Fifty eight year old Kantabai Dhende is a resident of 112 B Vishratwadi. Her husband is a carpenter and she runs a small grocery shop out of her house. She has two daughters, who are married and living separately in their marital homes.
She was working with the Department of Social Development, of the Pune Municipal Corporation from 1999, as a Residential Community Volunteers (RCV). In this capacity she engaged in doing community development work for urban poor women, children in since then their settlements. In November 2015, she joined Sahaya Single Window as a community messenger and has been focusing on educating community members on various household security schemes.
When asked about the work she is doing, Kantabai spoke of a time when, “there was no one to help us when we needed it. Our children studied in nearby government schools and we had no time to pay attention to their education. We used to send them to school till they reached 8-10 standards after which we would find employment for them in some small job or business. There was never enough to think big. But now, RTE is providing the community with an opportunity to enroll their children in good schools with support from Sahaya Single Window.”
Kantabai and her team have also been emphasizing on the importance of education among other community members because as she added, “if we are able to get admission for our children in good schools from the onset, it can ensure great start for their future.”
Enrolled in the Single Window Camp
Community led Sahaya Single Window, in collaboration with the Department of Social Development, Pune Corporation and CFAR, have enrolled 17 under the Right to Education in preprimary schools.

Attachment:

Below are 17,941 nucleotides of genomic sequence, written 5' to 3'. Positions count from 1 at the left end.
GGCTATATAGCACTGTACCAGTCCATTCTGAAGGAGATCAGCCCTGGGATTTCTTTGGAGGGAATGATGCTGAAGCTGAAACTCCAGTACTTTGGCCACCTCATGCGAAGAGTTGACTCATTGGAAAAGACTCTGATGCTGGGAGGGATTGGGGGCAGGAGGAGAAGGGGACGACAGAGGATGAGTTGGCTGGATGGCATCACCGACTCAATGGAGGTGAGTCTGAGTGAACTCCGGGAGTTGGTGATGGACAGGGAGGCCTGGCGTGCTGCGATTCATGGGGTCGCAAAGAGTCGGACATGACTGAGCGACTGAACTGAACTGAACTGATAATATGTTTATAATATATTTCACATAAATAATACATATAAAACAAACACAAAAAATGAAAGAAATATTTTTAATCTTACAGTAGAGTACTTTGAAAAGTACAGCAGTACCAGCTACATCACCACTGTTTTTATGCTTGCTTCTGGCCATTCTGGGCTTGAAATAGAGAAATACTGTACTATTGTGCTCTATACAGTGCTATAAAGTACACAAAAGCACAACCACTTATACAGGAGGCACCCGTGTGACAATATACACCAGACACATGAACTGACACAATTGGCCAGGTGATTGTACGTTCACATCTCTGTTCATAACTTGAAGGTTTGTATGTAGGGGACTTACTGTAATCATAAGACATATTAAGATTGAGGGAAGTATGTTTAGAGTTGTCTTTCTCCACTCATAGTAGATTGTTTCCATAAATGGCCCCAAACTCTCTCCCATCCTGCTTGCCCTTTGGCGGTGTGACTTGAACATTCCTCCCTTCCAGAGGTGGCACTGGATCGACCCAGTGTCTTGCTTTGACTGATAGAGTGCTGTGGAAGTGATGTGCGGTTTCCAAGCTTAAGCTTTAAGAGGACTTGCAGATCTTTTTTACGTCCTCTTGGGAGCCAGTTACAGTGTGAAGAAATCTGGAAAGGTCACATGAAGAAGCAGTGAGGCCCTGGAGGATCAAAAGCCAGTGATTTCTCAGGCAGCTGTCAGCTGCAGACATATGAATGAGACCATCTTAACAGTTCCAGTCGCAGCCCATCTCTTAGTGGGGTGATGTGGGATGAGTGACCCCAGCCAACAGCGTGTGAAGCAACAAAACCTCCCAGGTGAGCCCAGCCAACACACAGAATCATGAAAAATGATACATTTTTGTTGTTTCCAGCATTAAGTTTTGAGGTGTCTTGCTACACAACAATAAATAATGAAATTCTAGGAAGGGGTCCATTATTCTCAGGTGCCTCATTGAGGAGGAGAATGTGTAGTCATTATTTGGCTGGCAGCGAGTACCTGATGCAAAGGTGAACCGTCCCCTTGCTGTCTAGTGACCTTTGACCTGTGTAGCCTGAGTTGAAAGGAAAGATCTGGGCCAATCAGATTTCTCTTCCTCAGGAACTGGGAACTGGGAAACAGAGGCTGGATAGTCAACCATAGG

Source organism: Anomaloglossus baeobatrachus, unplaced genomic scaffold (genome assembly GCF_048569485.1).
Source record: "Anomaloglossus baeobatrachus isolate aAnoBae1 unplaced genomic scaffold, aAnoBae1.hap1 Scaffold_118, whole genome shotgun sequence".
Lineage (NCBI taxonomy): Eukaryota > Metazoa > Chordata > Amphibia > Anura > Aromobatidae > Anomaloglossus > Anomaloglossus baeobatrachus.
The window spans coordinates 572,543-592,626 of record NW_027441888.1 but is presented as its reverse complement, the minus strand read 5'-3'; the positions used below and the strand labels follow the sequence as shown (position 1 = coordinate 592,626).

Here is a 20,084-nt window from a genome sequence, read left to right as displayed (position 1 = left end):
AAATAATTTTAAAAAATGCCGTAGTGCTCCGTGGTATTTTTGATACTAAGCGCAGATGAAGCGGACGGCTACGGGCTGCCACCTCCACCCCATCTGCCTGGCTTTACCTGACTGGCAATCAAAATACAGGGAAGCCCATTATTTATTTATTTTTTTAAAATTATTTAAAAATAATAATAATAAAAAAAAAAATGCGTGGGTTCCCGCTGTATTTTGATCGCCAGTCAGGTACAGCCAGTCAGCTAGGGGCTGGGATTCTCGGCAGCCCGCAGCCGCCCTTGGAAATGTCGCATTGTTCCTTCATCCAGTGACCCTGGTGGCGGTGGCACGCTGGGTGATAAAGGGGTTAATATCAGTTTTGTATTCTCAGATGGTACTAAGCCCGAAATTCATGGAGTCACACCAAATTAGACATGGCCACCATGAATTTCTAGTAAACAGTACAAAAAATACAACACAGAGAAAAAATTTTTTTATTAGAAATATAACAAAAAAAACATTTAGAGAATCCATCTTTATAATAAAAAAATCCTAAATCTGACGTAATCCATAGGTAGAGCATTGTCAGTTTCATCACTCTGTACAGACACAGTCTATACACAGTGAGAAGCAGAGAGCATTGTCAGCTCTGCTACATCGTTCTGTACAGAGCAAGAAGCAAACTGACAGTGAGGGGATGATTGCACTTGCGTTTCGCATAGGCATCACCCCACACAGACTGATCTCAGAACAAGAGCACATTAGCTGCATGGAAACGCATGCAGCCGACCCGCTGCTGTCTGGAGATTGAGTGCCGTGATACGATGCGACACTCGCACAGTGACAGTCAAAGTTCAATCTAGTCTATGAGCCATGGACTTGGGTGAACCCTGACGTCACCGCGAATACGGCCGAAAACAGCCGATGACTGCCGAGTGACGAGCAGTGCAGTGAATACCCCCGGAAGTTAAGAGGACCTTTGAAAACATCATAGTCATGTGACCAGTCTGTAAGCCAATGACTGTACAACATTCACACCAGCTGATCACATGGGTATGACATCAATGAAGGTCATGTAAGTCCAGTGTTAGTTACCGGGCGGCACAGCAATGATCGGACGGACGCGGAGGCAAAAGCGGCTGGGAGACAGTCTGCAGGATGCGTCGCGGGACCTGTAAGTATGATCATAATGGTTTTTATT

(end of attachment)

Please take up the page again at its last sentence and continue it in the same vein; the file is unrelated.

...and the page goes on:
Meanwhile, 22 children have benefitted from the financial support scheme, of the Department of Social Development of Pune Municipal Corporation, under which they have received Rs. 10,000/- to buy new bicycles.
Total 15 children got admission for pre primary education in reputed Schools, on an average the school fees are 15 to 30 thousand rupees per year.
Total 17 school going children were benefited with the financial assistance scheme of Rs. 10,000/- to buy a new bicycle.
“My mother told me to stay away from boys when I started having periods for the first time. No one talks about it and as a result I don’t know what is right from wrong. I only know that I have to stay away from many things during those 4-5 days that I bleed every month.” (Muskan, 18 years, Rajasthani Camp)
Menstruation, the most natural process for many women and adolescents across the globe, remains the most secretive subject ever inflicting severe indignity upon millions of women and girls, violating their basics of human rights. The stigma around menstruation and menstrual hygiene is a violation of their bodily integrity, health and privacy, the right to freedom of mobility and it reinforces gender inequities and exclusion. The worst is the serious lack of facilities and appropriate sanitary products pushing the menstruating girls to health hazards, including temporary and sometimes permanent dropping out from schools.
No work on sanitation is complete without addressing the menstrual health and hygiene needs of women and in our endeavor to establish a sustainable sanitation value chain we have been engaging with menstruating-age women across geographies to ensure that they not only have access to hygienic menstrual practices but also to safe and bio-degradable disposal of menstrual waste.